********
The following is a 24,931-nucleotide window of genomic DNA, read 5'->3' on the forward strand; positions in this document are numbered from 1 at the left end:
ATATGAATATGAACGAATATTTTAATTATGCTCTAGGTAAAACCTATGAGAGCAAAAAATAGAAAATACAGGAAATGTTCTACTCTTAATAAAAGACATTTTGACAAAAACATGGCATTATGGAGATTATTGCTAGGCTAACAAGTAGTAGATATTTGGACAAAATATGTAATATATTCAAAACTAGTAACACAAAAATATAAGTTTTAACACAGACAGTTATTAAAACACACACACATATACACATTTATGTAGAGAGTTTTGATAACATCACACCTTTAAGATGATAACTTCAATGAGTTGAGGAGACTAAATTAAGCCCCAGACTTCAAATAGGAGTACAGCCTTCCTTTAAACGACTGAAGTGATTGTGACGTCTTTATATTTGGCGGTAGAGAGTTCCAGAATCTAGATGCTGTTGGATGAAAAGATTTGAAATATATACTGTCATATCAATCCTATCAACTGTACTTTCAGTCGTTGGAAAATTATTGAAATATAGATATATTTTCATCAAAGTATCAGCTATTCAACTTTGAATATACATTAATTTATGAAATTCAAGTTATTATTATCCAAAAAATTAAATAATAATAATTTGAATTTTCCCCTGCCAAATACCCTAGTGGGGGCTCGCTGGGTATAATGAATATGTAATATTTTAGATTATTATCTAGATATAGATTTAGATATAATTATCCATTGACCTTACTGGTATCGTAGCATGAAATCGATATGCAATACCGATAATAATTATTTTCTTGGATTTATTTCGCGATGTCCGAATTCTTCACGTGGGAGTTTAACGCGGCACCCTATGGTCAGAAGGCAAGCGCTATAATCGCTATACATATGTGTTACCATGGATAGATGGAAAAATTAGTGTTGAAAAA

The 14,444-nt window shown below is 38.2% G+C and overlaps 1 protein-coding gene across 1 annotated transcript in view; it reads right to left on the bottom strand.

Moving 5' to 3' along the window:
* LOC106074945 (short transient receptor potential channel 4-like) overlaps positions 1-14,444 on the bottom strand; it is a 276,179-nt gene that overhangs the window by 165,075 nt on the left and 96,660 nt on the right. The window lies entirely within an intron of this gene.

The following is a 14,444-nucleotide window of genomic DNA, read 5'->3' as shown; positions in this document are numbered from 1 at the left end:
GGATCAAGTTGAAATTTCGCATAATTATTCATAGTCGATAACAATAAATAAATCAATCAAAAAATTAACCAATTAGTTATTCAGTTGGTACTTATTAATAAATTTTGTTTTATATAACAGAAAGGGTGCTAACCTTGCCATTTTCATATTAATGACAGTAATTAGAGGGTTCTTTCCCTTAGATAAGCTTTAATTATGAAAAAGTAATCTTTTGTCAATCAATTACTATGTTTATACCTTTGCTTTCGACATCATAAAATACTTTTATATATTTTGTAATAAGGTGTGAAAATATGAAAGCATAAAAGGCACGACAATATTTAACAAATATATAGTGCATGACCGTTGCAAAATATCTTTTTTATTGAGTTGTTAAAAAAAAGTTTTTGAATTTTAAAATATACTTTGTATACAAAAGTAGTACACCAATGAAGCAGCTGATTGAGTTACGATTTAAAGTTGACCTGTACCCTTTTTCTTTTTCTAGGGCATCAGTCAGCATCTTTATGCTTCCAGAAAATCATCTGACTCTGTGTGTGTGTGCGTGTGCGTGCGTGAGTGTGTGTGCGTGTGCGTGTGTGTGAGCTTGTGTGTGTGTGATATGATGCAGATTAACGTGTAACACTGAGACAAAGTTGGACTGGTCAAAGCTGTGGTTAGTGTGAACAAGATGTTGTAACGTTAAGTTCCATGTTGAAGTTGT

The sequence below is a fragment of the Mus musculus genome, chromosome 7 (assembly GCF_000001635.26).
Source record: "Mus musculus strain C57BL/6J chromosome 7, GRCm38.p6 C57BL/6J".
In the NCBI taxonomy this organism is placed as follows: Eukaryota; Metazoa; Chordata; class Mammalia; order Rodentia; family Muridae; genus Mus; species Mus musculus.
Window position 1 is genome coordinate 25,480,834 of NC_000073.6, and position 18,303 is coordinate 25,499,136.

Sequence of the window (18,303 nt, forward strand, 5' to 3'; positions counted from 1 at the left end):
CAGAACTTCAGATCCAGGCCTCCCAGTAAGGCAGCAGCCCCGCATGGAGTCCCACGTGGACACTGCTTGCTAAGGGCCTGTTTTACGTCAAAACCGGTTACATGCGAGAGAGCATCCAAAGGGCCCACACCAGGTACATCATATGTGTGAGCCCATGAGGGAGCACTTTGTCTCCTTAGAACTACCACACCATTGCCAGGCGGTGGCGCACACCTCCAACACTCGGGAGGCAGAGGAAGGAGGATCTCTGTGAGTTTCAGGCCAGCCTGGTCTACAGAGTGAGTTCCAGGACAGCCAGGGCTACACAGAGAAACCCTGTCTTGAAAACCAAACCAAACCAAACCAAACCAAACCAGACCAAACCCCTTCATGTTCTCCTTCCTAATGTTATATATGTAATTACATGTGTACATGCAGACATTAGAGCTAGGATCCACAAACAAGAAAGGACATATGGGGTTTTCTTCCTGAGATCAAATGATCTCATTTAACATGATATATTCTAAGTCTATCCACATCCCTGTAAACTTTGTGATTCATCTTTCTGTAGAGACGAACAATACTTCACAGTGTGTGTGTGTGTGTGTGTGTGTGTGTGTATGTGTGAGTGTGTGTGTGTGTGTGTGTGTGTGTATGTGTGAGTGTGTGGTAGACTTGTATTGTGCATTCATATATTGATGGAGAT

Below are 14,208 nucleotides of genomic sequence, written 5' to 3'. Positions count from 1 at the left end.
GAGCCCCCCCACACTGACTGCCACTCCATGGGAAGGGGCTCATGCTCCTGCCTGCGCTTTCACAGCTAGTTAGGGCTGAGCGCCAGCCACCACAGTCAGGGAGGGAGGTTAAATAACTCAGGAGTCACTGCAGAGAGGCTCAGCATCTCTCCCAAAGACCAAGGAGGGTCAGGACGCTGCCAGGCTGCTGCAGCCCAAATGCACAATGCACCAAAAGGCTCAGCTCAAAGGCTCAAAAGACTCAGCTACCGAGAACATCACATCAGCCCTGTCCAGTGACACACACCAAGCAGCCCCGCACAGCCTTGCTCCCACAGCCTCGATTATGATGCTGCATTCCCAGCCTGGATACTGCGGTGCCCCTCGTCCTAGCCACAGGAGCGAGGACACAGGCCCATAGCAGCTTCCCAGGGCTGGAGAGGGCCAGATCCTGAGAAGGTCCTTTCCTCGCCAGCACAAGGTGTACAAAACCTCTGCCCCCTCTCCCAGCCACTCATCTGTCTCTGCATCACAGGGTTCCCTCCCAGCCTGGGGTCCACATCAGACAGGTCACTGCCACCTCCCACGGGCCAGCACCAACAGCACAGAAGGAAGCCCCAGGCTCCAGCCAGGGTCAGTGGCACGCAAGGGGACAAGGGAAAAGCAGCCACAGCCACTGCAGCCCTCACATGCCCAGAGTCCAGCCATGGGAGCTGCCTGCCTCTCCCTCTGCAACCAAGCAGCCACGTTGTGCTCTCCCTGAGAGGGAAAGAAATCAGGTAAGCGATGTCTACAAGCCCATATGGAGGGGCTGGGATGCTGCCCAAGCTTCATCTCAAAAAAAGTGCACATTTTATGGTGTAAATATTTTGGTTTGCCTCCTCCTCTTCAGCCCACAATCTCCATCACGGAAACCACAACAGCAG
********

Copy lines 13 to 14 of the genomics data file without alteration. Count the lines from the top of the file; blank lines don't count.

CAGAACTTCAGATCCAGGCCTCCCAGTAAGGCAGCAGCCCCGCATGGAGTCCCACGTGGACACTGCTTGCTAAGGGCCTGTTTTACGTCAAAACCGGTTACATGCGAGAGAGCATCCAAAGGGCCCACACCAGGTACATCATATGTGTGAGCCCATGAGGGAGCACTTTGTCTCCTTAGAACTACCACACCATTGCCAGGCGGTGGCGCACACCTCCAACACTCGGGAGGCAGAGGAAGGAGGATCTCTGTGAGTTTCAGGCCAGCCTGGTCTACAGAGTGAGTTCCAGGACAGCCAGGGCTACACAGAGAAACCCTGTCTTGAAAACCAAACCAAACCAAACCAAACCAAACCAGACCAAACCCCTTCATGTTCTCCTTCCTAATGTTATATATGTAATTACATGTGTACATGCAGACATTAGAGCTAGGATCCACAAACAAGAAAGGACATATGGGGTTTTCTTCCTGAGATCAAATGATCTCATTTAACATGATATATTCTAAGTCTATCCACATCCCTGTAAACTTTGTGATTCATCTTTCTGTAGAGACGAACAATACTTCACAGTGTGTGTGTGTGTGTGTGTGTGTGTGTGTATGTGTGAGTGTGTGTGTGTGTGTGTGTGTGTGTATGTGTGAGTGTGTGGTAGACTTGTATTGTGCATTCATATATTGATGGAGAT

Below are 14,208 nucleotides of genomic sequence, written 5' to 3'. Positions count from 1 at the left end.